Advent is finished; Christmas is past; we took down the tree (and burned it, which is a dramatic but sort of unsettling end to the holiday). I put away all the Christmas paper and finally threw out the last remnants of Boxing Day dinner.
And then Pete and I went to New Orleans to celebrate our twentieth wedding anniversary. This, of course, was the week that an arctic air mass settled over the Mississippi. New Orleans was stupid cold. The wind howling down those narrow streets in the French Quarter was so painful that we were actually walking backwards with our scarves over our heads. There was ice on the cobblestones and frost on the poor shivering magnolias and all of the living statues were wrapped up in multiple sweaters and hats and the brass players in Jackson Square gave up and huddled in Cafe Beignet drinking coffee.
This is par for the course.
We got married on January 6, in Philadelphia, on a day that was sunny and lovely and so warm that we were all in short sleeves. I swear that was the last January 6 that has been above freezing since. In fact, I’m not sure we’ve ever had an anniversary getaway that went to plan. There was an ice storm somewhere around our seventh that trapped us in the house for a week with no power; and when we went to Florida for our tenth there was some sort of apocalyptic “once in every twenty years” freeze. We have had snow storms, winter gales, freezing rain, and just plain cold.
And flu, of course (Epiphany being smack-dab in the middle of the sick season). For years, at least one of the children was sick on our anniversary. The January 6 that sums it up for me was eight or nine years ago, when all the boys were smaller and Emily was a baby. Number One Son started throwing up right before the New Year, and within forty-eight hours we all had it. Except for Ben. He was apparently going to avoid this particular plague.
By January 6, the vomiting had finally stopped, but Pete and I were still feeling shaky and unsettled. So we cancelled our anniversary reservations and decided to plan a romantic evening at home. We got all the kids in bed, threatened them with decapitation should they emerge from their rooms without good cause, and settled on the sofa with a good movie and a bottle of wine. Pete was just getting ready to open the wine when Ben’s door flew open. He staggered out, went in a little circle moaning, “I don’t feel so good!” and then lurched towards us and threw up. On the rug. And on our shoes. And all over the bottle of wine.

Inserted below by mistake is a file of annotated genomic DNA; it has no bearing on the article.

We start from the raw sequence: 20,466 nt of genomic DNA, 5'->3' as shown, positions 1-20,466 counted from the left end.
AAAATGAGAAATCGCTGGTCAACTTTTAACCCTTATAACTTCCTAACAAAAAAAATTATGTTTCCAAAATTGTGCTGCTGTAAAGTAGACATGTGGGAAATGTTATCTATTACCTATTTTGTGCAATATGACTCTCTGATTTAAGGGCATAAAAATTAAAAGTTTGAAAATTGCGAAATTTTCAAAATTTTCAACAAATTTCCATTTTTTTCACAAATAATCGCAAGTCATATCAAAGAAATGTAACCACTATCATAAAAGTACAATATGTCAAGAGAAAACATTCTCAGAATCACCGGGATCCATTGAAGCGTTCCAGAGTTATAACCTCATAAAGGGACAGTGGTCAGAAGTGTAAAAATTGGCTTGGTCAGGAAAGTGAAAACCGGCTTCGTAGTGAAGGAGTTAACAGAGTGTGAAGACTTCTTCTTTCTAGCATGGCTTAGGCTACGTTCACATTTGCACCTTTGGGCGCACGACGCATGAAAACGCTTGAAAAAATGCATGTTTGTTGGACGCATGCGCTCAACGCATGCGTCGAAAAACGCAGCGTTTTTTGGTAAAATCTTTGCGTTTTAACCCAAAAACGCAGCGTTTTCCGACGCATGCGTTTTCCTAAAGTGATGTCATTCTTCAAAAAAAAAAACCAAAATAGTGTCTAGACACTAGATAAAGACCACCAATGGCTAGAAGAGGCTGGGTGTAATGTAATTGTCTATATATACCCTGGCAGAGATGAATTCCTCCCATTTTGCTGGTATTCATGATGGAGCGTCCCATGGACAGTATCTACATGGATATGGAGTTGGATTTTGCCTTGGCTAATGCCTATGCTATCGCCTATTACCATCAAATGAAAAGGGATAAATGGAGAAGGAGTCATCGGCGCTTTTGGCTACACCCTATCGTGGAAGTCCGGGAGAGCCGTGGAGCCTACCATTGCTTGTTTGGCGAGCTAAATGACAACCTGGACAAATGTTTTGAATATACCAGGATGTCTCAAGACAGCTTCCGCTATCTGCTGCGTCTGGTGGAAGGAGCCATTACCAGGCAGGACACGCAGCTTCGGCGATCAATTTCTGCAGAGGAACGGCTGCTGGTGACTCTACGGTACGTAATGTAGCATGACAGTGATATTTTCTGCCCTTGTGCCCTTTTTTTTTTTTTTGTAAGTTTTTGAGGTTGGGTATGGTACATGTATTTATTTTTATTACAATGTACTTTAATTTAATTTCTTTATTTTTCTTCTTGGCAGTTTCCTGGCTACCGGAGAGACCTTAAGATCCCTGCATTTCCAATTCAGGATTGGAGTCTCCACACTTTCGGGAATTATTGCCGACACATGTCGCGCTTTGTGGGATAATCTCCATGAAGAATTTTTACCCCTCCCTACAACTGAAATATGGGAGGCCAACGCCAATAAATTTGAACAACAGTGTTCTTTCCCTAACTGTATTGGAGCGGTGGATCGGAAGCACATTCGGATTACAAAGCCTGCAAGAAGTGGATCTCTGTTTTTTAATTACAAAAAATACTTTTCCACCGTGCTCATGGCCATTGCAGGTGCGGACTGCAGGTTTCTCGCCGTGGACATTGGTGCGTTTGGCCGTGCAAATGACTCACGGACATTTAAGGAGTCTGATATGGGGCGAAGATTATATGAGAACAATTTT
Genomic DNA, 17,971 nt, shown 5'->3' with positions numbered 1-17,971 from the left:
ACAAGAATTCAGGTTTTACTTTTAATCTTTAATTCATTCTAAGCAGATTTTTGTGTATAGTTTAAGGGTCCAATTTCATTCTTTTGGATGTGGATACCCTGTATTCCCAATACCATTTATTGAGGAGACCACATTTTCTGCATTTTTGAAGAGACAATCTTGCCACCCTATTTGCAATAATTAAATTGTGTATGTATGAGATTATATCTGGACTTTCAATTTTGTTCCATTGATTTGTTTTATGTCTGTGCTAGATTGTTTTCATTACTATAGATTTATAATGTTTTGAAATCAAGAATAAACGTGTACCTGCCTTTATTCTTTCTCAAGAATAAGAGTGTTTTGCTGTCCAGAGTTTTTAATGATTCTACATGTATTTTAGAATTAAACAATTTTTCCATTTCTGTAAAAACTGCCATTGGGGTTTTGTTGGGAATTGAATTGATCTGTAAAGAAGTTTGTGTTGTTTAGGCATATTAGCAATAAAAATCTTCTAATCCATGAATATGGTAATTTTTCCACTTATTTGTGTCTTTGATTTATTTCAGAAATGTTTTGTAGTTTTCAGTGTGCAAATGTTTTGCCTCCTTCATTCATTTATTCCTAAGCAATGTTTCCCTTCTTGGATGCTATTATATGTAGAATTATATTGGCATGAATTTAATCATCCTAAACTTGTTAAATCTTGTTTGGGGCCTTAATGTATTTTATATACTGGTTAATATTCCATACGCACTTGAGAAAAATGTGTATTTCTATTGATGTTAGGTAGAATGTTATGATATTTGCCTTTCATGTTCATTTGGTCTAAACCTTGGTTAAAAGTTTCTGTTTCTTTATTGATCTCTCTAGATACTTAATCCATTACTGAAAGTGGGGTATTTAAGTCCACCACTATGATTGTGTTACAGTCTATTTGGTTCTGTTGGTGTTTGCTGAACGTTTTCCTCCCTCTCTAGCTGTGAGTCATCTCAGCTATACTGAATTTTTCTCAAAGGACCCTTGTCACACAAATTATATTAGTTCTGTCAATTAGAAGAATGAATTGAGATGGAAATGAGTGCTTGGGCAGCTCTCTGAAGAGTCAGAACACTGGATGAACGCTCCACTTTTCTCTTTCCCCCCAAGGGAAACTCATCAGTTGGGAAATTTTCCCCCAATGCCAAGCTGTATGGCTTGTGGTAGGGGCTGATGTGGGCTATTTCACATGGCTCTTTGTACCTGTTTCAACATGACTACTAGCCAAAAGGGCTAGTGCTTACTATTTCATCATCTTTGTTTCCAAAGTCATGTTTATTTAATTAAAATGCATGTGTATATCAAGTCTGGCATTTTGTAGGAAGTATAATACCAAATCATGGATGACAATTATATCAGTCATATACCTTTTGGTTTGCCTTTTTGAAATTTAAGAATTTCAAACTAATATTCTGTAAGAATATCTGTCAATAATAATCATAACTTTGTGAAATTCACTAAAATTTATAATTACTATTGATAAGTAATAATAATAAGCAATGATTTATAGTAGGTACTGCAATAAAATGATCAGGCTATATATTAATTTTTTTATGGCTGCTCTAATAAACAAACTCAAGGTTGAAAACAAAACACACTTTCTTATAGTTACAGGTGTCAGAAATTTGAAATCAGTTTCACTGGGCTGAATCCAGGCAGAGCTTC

So we cleaned him up. And cleaned the floor up. And our shoes. And scrubbed off the bottle of wine. And got him settled again and climbed back onto the sofa. And eyed the bottle of wine.
“Still want me to open it?” Pete says.
“Er,” I say, “no, not really.”
Happy anniversary to us. Well, the twenty years have been awfully good, even if the January 6s have been below par.
What happened to the wine? Did you end up regifting it?
you are probably wrong about your wedding day being the last time january 6 was above freezing in philly. two years ago my son & i toured philly, valley forge, & gettysburg between january 7-10 and thought we had mistakenly time-warped into may. (it was unseasonably warm back home in mi, too, and probably in va.) may weather with january crowds (ie, lack thereof) is definitely the way to go. although it made the whole valley forge thing seem a bit less authentic…
i have a cousin/facebook friend in new orleans, as well as many other online southern friends. i get a kick out of hearing them all marvel and complain about the michigan-weather-gone-south. that’s what they get for saying things like “wearing long pants in may is just wrong.” 🙂
I don’t know what’s funnier than a good throw-up story when it happened to somebody else. I’ll be chuckling about this all day.
I love reading everything that you write, but especially when you write stories…you can tell them so well!!
Throw-up stories always make me feel a little sick, though, and I was a bit down and out today already…haha
And I thought my parents were the only ones crazy enough to pick such a banner wedding date — January 5th! Every year, they look at each other and say the same thing: “What were we THINKING?”
Obviously, they weren’t thinking, those forty-seven years ago. They were in love, and horny, and “waiting,” and my mother was a student, so they got married in between semesters, then went straight back out to finish school. Sound familiar?
Congratulations! Here’s to at least twenty more!